Another way to give yourself maximum security is to simply create a separate iCloud account and do not share the information with your spouse.
Some spouses may consider accessing their partner’s SIM card which stores memory on a cell phone but is separate from the phone’s memory card. However, taking a SIM card out of another person’s phone for the purpose of spying on them without that person’s knowledge or consent could be illegal under state and federal laws. There are also software programs that can retrieve or alter SIM card information and while it’s legal to use this software to manage your own phone, using software to spy on a spouse is probably also illegal in most cases.
Your cell phone bill can reveal a lot. In addition to the information on your phone, keep in mind that your provider also keeps detailed records of all the calls you make and those calls are easily accessed by a spouse who is on the account with you.
If they are listed on the account and therefore responsible for paying the bill each month, then they also have a right to see all related records. You should consider having your spouse either removed from the bill or if that’s not possible, move your billing to a new account or a new provider.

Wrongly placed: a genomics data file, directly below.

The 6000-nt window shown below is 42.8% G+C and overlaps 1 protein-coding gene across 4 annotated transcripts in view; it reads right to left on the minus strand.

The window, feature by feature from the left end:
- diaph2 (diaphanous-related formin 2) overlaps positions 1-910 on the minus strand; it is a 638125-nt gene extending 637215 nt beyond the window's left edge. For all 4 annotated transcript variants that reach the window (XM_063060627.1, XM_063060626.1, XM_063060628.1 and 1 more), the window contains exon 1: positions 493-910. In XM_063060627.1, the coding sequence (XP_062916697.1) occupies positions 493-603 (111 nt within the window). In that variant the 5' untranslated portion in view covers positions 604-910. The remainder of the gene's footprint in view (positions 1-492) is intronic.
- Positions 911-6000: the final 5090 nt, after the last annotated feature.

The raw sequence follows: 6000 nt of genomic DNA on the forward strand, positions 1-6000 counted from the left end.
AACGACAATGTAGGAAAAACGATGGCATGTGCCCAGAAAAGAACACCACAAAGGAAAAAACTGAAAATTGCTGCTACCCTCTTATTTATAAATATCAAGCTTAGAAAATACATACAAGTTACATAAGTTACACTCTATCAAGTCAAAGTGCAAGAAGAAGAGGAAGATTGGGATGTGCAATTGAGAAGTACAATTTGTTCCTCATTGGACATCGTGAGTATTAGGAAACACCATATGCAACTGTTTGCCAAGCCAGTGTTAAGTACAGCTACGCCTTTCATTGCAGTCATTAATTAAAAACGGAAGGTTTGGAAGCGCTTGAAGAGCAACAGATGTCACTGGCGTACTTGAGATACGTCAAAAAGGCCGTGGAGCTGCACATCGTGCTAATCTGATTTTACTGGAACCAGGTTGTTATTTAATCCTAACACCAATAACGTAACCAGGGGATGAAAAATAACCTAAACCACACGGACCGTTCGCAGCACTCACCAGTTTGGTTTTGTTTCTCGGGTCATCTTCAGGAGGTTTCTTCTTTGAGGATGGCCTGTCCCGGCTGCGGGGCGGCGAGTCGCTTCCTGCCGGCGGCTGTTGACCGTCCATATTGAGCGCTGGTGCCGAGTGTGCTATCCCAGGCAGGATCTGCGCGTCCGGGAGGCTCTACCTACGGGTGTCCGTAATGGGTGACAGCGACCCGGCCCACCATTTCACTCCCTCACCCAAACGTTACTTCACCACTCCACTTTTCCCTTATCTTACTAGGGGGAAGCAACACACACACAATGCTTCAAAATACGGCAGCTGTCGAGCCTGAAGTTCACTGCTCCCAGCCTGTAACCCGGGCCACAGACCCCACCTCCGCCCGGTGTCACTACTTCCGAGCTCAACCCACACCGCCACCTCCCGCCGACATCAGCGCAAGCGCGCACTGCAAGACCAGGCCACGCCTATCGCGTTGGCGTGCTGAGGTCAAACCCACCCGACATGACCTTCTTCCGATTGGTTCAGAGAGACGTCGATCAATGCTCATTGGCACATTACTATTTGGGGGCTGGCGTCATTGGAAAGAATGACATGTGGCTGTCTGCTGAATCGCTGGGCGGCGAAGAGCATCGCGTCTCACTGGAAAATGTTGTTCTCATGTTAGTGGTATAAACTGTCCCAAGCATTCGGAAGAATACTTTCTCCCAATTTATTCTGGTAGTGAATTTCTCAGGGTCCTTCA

Do you still have land lines? If you still have a land line at home, don’t give out that number to your attorney or any other person connected to your separation and divorce. If they leave a message, it could be discovered by your spouse and the information could reveal your strategies or other sensitive information that could be used to weaken your position. Always use your cell phone to receive calls.
Make your social media accounts less social. For many people, social media including Facebook, Instagram, SnapChat, Twitter and others are an integral part of their lives. If you suspect your spouse is snooping on your social media accounts, you can take the steps of blocking them from viewing your information.